He said: "It is not popular to offer tax cuts to the wealthy, as I think George Osborne is minded to do. It's popular to give tax cuts to people on middle incomes and on the lowest incomes. It's fair but it would also help the economy – poor people spend the money they have.
"At a time like this, to think it is more important to be investing in Trident or something like that, rather than protecting people who are the least well off in our society, that would be morally wrong as well as just economically stupid."
Department of Health acts after reports that over 1,000 people have starved to death in NHS hospitals in past four years
The Department of Health has said it is "unacceptable" for patients to go hungry or be malnourished in hospitals, and has increased the number of unannounced inspections by the care watchdog to tackle the issue.
The announcement was made after it was reported that 1,165 people have starved to death in NHS hospitals over the past four years.
The Sunday Express said figures from the Office for National Statistics revealed that for every patient who dies from malnutrition, four more have dehydration mentioned on their death certificate.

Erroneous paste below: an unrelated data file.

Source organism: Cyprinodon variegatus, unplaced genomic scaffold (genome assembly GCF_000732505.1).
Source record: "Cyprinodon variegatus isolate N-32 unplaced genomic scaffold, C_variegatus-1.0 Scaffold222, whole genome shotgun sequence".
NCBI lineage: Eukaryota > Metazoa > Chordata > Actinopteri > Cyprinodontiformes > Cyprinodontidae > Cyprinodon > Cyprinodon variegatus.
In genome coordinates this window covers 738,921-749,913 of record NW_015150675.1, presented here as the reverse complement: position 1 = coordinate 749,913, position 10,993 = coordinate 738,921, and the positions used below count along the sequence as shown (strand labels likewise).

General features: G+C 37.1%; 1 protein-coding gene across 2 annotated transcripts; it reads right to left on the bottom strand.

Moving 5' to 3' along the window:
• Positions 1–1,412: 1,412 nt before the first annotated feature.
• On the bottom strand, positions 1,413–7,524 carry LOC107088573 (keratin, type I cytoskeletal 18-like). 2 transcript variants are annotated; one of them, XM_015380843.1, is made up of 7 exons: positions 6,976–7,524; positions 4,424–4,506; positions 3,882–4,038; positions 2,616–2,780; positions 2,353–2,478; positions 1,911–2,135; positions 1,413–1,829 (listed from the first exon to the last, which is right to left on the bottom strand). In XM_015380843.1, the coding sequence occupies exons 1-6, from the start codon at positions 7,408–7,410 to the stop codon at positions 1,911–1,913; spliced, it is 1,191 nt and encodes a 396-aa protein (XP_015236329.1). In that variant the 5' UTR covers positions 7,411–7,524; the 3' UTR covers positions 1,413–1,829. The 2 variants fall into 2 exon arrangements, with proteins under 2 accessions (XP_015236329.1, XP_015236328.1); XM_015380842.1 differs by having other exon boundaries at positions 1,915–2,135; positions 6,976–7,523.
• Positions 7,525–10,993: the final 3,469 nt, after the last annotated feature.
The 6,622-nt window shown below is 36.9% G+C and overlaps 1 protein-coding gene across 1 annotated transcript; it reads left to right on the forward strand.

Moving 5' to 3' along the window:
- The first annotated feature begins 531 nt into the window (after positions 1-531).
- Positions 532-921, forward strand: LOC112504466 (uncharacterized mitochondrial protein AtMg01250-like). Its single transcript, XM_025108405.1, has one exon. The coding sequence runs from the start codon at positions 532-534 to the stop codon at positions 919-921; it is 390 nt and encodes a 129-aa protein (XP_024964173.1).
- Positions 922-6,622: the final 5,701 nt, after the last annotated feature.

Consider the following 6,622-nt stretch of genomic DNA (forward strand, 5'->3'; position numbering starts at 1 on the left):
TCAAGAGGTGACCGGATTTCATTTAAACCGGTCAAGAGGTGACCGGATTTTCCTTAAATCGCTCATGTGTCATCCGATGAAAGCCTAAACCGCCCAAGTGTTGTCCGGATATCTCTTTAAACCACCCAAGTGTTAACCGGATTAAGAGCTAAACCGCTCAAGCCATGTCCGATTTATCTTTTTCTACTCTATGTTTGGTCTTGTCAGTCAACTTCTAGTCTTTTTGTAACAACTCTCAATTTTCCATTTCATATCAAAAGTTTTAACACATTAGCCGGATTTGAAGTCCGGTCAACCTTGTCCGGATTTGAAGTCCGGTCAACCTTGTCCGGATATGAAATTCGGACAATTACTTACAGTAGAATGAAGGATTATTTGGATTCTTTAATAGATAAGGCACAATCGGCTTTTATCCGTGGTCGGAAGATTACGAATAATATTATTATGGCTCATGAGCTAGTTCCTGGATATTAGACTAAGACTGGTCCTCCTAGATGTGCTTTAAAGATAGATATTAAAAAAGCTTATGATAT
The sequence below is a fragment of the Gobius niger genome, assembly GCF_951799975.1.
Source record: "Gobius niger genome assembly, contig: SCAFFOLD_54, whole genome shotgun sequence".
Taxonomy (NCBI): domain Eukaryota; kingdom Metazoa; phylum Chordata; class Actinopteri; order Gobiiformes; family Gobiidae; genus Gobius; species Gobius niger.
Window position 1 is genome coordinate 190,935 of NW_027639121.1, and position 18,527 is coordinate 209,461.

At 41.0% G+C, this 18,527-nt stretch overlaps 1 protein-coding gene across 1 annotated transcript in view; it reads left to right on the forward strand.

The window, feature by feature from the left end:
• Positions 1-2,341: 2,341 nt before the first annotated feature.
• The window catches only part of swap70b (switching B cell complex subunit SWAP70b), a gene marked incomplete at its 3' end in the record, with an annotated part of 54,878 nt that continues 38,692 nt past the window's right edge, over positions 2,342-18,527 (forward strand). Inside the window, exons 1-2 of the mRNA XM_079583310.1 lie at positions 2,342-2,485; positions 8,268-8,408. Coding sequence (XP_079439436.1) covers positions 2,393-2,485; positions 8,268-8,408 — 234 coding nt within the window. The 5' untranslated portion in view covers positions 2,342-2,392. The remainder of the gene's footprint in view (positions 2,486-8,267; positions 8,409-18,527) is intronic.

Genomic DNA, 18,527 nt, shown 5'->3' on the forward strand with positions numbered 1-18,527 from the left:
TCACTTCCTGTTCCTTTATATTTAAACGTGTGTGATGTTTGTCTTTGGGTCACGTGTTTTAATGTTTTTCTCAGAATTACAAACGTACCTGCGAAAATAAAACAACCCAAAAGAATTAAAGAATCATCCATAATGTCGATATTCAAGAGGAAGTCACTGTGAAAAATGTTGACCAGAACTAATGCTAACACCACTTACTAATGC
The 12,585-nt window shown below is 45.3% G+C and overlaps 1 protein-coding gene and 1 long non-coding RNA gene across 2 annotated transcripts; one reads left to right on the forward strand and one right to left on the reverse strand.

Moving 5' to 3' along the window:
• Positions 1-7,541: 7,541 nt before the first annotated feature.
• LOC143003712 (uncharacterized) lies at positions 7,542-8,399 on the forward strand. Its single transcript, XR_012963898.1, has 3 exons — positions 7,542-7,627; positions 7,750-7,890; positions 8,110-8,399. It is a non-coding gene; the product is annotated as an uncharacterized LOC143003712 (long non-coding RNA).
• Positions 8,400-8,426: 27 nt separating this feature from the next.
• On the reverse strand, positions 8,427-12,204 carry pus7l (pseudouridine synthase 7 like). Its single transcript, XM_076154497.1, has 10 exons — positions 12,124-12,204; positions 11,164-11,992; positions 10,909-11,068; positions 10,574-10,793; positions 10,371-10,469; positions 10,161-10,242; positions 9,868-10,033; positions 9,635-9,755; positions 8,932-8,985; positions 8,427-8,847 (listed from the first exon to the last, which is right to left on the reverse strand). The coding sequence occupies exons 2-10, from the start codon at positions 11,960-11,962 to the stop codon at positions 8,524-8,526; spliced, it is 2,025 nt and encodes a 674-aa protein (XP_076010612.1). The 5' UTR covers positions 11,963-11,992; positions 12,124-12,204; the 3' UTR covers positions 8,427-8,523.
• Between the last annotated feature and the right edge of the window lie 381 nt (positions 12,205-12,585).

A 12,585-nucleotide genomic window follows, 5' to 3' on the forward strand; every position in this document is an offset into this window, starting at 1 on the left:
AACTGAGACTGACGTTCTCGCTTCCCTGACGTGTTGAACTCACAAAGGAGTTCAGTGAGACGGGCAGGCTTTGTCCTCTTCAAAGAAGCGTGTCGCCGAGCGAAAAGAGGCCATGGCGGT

In 2011, 43 patients starved to death and 291 died in a state of severe malnutrition, the newspaper said, while the number of patients discharged from hospital suffering from malnutrition doubled to 5,558.
Dianne Jeffrey, the chairwoman of Malnutrition Task Force, condemned the statistics. She told the Sunday Express: "Too many are paying the price with their lives while being deprived of the basic right to good nutrition, hydration and support."
A Department of Health spokeswoman said: "Every NHS patient should expect to be looked after properly in hospital. It is completely unacceptable if patients go hungry or are malnourished.
"To help make sure patients get the right care – and to root out bad practice – the Care Quality Commission has increased the number of unannounced inspections that it undertakes, and soon it will publish its findings from a series of inspections looking specifically at dignity and nutrition.
"We are also investing £100m on IT so nurses can spend more time with patients, not paperwork. That means nursing rounds where senior nurses will have more time to check that patients are comfortable, are helped to eat and drink, and are treated with the dignity and respect they deserve."
The eradication of extreme poverty now seems more achievable than ever, but we need a revolution in transparency